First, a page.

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Regulatory And Tax Reforms In Azerbaijan Usher In New Era For Business

By Mushvig Mehdiyev May 29, 2019

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Substantial reforms in the tax code, adopted late last year, have included reforming the taxation of both individuals and corporations, and ultimately fighting the shadow economy to stimulate growth and bring more people into stable and official employment.

Extensive regulatory and tax reforms in Azerbaijan's national economy in recent years are helping reshape the South Caucasus’ largest economy, which is now considered one of the top destinations worldwide for doing business.

Azerbaijan is ranked among the top 10 economies that implemented reforms in 2017 and 2018 and made the regulatory environment more business-friendly, according to the World Bank Group’s 2019 “Doing Business” report. Starting a business, getting credit and paying taxes are the areas that shared the bulk of reforms with eight reforms in each.

Substantial reforms in the tax code, adopted late last year, have included reforming the taxation of both individuals and corporations, and ultimately fighting the shadow economy to stimulate growth and bring more people into stable and official employment. Under one of the new amendments that went into effect as of January 2019, individuals making AZN 8,000 ($4,700) in non-oil and private sectors of the economy are fully exempt from income tax. Income above AZN 8,000 is taxed at 14 percent.

Tens of thousands of Azerbaijanis have been employed in past years as hired workers, but their employment was not validated by labor contracts, which led to dire situations when individuals sought retirement pensions and could not collect them. In some cases, labor contracts existed, but no real wages were specified.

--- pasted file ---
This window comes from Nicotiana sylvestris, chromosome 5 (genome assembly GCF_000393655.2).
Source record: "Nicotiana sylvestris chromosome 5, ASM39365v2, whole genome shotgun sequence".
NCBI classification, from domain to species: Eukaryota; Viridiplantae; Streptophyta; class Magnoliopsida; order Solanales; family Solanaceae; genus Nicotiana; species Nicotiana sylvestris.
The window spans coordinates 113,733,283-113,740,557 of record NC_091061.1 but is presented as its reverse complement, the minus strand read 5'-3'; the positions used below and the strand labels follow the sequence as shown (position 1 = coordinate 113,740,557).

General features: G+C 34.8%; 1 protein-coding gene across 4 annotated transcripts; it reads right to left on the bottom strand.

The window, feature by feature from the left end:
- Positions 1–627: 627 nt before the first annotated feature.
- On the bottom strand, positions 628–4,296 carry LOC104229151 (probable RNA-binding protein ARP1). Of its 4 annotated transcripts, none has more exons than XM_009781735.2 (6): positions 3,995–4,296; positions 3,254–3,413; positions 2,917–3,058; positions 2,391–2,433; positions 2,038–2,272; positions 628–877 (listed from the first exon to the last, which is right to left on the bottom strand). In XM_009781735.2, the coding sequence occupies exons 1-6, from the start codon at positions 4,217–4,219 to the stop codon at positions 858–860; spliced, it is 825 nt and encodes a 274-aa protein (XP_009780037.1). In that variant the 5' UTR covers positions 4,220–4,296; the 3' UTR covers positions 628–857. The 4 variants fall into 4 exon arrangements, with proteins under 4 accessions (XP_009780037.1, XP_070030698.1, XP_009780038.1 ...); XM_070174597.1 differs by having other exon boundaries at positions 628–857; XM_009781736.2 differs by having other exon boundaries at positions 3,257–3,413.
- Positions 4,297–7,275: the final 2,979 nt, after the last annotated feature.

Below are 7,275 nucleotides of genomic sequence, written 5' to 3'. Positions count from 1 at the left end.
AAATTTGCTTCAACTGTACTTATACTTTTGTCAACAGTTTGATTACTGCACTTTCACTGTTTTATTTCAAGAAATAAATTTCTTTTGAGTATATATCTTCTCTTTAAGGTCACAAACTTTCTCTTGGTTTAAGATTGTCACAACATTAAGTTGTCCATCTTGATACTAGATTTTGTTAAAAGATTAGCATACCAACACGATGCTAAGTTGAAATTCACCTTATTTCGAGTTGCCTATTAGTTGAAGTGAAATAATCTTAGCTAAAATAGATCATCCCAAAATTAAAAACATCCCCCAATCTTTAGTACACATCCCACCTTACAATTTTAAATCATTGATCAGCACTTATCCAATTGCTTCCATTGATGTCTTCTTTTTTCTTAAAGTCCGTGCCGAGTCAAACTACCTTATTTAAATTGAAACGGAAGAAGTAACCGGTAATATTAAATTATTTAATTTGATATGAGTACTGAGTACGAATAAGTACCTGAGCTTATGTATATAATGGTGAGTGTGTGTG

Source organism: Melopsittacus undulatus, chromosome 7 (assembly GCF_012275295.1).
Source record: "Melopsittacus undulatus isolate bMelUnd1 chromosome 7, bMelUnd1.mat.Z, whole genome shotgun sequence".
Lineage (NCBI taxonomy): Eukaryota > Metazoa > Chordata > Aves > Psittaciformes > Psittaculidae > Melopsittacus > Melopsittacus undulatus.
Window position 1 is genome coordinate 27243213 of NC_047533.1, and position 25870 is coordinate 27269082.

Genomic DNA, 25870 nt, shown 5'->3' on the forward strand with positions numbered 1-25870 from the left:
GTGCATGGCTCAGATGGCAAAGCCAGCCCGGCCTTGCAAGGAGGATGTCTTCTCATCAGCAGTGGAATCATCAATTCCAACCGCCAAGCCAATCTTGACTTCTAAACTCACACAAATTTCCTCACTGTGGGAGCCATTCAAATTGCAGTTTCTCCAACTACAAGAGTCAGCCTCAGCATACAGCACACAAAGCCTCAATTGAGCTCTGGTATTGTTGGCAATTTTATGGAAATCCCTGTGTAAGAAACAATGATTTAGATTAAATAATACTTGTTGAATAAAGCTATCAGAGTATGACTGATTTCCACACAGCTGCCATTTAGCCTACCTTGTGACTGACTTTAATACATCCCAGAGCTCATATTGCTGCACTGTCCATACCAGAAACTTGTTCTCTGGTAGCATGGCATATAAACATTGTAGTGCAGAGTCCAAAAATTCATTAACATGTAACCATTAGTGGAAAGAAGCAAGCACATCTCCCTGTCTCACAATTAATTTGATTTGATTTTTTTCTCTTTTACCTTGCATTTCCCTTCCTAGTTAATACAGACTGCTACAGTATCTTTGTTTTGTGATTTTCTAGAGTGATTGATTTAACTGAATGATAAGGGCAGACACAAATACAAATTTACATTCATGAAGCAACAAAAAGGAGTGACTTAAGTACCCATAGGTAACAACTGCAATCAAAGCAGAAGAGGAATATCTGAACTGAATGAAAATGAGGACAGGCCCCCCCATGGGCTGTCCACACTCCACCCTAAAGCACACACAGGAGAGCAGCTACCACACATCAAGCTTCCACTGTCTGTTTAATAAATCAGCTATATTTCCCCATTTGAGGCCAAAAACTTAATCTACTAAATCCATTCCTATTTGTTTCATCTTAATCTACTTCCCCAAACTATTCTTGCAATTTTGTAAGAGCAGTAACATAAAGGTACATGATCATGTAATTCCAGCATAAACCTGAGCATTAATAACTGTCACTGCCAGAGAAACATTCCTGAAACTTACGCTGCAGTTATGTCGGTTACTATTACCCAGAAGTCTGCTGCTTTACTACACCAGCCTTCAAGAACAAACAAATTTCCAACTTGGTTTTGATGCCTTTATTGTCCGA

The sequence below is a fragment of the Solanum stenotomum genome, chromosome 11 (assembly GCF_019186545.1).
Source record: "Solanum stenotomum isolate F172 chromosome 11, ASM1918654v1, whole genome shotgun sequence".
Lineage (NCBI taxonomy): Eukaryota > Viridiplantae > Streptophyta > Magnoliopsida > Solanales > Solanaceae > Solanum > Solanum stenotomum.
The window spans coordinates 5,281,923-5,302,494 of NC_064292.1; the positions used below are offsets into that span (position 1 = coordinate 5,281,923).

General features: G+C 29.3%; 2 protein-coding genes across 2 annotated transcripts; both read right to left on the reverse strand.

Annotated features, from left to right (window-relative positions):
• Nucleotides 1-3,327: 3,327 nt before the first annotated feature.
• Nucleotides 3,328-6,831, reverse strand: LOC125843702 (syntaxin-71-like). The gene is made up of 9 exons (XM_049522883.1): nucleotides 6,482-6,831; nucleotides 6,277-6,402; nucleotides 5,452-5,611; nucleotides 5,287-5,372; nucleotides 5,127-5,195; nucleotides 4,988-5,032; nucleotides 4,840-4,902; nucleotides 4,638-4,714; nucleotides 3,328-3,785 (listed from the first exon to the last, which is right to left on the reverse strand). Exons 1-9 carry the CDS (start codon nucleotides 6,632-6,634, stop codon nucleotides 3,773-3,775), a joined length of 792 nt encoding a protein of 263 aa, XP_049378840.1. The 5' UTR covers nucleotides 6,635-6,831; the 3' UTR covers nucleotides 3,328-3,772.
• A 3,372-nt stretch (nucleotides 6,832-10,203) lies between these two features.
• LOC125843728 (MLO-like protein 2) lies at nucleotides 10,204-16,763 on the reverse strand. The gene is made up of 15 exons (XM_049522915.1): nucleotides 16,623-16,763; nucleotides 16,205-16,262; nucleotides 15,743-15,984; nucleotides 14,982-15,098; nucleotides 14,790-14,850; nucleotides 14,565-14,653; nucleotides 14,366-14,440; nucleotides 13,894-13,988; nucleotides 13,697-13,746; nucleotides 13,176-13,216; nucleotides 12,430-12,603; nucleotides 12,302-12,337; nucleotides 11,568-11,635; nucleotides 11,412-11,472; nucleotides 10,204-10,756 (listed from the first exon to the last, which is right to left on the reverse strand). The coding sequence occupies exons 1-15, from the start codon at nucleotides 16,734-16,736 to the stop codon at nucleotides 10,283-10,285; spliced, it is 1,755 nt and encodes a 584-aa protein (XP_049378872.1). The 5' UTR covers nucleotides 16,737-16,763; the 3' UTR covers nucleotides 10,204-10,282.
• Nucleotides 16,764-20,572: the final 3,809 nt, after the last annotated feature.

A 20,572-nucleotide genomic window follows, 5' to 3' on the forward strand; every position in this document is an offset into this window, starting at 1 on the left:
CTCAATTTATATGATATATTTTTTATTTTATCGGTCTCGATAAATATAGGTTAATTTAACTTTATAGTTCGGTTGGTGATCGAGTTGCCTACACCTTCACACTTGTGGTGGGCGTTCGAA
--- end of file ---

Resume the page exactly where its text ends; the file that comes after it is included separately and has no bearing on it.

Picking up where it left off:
“During the [first] 4 months of the current year, the number of legally hired workers increased by more than 80,000 people,” Minister of Taxes, Mikayil Jabbarov, said in an interview with Azertag. “Most of this growth - about 56,000 of new contracts fall on the non-oil sector. I think these figures testify to the fact that the effectiveness of reform has been clearly demonstrated in the early months.”

Minister of Taxes, Mikayil Jabbarov said the reforms have had a positive effect on the state budget during the first four months of this year.

“The volume of taxes paid both in the oil and non-oil sector is higher [in the first four months of this year] than in the same period of 2018 or the forecast. In the first quarter state budget received 10.4 percent more tax revenues than it was forecasted. Compared to the last year, the growth was 16.5 percent,” Mikayil Jabbarov said. 

In the first quarter of 2019, taxpayers paid AZN 1,673,000 or $986,000 to the exchequer as compared to AZN 1,436,000 or $846,000 in the same period in 2018. The forecasted amount for 2019’s first four months was AZN 1,515,000 or $893,000.

The amount of taxes levied on the non-oil sector was 69 percent of all tax revenues, while slightly more 30 percent accounts for the oil and gas sector. Seventy-five percent of the taxes coming from the non-oil industry is shared by the private sector.